There Are Still So Many Good Pieces Left of H&M Conscious Collection

Published 30/03/2020
By: xxx Published: d/m/Y

Photo, Annica Eklund
Retouch, Åsa Eriksson

Who doesn’t love a good capsule collection? Without speculating too much I think small very nisched capsule collections is the future of fashion. No big collections four times a year, only two main collections and a few good injections to spice it up.

H&M has been doing a sustainable collection once a year since 2010 (and let’s be honest that was quite a few years before sustainability was the hottest potato in the pot) and I remember that first one so well. This weekend me and Linn looked at old Facebook photos and when I saw Linn in that watercolor flower jumpsuit on a boat in Spain with her friends, all drunk on cider I could still feel the envy of her having that jumpsuit and not me! It was called the Garden Collection and it may have been 10 years ago but I can still remember the feeling of finally getting into H&M.com and seeing those horrifying words in red. SOLD OUT.

But I have moved on (not really).

Much has happened since then, H&M Conscious has become H&M Conscious Exclusive, but the biggest change has been made in the industry. Today all progressive brands has a sustainability plan and goals on how to reduce their climate footprint and that insistence (from both brands and costumers of course) has lead us to a number of new materials.

Renu

Renu is a recycled polyester made out of old clothes and textiles.

Econyl

Econyl is one of the most popular materials to work with right now when it comes to sustainable options to nylon. It’s made out of recycled nylon and old fishnets which also contributes to cleaner oceans without compromising the result. Very common in swimwear which is good to remember since summer is hopefully around the corner (but what does one know about anything anymore).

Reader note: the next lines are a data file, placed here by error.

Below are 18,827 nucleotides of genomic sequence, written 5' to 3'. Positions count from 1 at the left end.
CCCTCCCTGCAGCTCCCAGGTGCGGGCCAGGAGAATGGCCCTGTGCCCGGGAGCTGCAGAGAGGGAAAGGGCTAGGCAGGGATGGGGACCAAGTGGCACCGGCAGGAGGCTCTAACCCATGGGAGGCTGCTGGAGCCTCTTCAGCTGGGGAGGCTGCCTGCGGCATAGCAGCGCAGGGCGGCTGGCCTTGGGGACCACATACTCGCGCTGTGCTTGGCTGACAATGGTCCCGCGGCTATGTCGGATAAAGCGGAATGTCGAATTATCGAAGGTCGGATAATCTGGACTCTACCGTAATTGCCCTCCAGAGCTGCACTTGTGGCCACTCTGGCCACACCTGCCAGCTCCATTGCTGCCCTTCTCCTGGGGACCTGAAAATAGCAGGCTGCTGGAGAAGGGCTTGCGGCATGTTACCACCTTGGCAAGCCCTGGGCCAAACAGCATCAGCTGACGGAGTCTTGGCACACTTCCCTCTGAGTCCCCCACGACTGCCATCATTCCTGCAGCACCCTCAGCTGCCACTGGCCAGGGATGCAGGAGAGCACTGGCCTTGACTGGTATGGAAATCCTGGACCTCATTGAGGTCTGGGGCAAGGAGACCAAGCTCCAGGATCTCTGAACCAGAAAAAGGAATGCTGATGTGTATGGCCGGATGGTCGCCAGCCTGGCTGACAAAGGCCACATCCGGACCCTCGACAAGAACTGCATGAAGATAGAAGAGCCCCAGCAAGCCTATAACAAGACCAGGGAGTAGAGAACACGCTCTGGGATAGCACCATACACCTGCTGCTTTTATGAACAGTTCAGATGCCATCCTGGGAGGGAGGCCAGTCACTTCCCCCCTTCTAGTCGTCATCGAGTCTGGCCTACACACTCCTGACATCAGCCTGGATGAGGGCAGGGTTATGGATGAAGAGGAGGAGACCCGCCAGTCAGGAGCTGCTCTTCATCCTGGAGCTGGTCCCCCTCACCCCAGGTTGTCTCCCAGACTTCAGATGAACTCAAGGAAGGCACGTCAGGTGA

Vegea

Vegea is one of the new sustainable materials I am most excited about. It’s made out of the waste you get when producing wine. So you make the wine right and then you use the leftover grape skins, stalks and seeds and turn it into a material that can be compared to leather. Only it’s vegan. So really it’s a win-win for everyone? Wine and vegan leather.

Vegetable dyeing

This is probably one of the oldest methods in textile production? But I love that it’s back. How many times has one not spilled beet juice or coffee on a piece of clothing and thought to one self well fuck me this is never going to come off.

For this collection H&M specifically has taken left over coffee-grounds from their HQ Offices and used to create the beige and brown tones.

The collection was released in the end of last week but there are still so many good pieces left to hitch.

Published 30/03/2020

Fanny Ekstrand is a writer, creative consultant and founder of Hobnob. She says she is the master of vintage shopping and knows all the pasta dishes in the world.

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